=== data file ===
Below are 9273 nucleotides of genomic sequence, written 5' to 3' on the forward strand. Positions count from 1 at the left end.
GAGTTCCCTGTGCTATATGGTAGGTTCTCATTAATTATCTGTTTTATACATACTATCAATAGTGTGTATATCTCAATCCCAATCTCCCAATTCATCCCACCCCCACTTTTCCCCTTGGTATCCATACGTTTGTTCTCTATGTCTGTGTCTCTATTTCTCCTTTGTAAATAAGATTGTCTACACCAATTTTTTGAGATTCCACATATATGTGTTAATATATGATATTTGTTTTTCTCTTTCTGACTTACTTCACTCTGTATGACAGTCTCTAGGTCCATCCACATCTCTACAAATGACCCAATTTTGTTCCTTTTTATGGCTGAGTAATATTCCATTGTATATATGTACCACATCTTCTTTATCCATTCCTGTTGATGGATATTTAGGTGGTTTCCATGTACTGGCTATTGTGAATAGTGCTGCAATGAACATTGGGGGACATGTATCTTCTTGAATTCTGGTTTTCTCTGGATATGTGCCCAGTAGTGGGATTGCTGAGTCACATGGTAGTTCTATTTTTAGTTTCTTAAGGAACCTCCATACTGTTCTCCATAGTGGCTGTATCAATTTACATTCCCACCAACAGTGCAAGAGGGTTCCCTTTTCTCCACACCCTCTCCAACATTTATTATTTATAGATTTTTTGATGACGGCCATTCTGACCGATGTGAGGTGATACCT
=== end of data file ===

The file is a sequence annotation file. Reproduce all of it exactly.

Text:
Below are 9273 nucleotides of genomic sequence, written 5' to 3' on the forward strand. Positions count from 1 at the left end.
GAGTTCCCTGTGCTATATGGTAGGTTCTCATTAATTATCTGTTTTATACATACTATCAATAGTGTGTATATCTCAATCCCAATCTCCCAATTCATCCCACCCCCACTTTTCCCCTTGGTATCCATACGTTTGTTCTCTATGTCTGTGTCTCTATTTCTCCTTTGTAAATAAGATTGTCTACACCAATTTTTTGAGATTCCACATATATGTGTTAATATATGATATTTGTTTTTCTCTTTCTGACTTACTTCACTCTGTATGACAGTCTCTAGGTCCATCCACATCTCTACAAATGACCCAATTTTGTTCCTTTTTATGGCTGAGTAATATTCCATTGTATATATGTACCACATCTTCTTTATCCATTCCTGTTGATGGATATTTAGGTGGTTTCCATGTACTGGCTATTGTGAATAGTGCTGCAATGAACATTGGGGGACATGTATCTTCTTGAATTCTGGTTTTCTCTGGATATGTGCCCAGTAGTGGGATTGCTGAGTCACATGGTAGTTCTATTTTTAGTTTCTTAAGGAACCTCCATACTGTTCTCCATAGTGGCTGTATCAATTTACATTCCCACCAACAGTGCAAGAGGGTTCCCTTTTCTCCACACCCTCTCCAACATTTATTATTTATAGATTTTTTGATGACGGCCATTCTGACCGATGTGAGGTGATACCT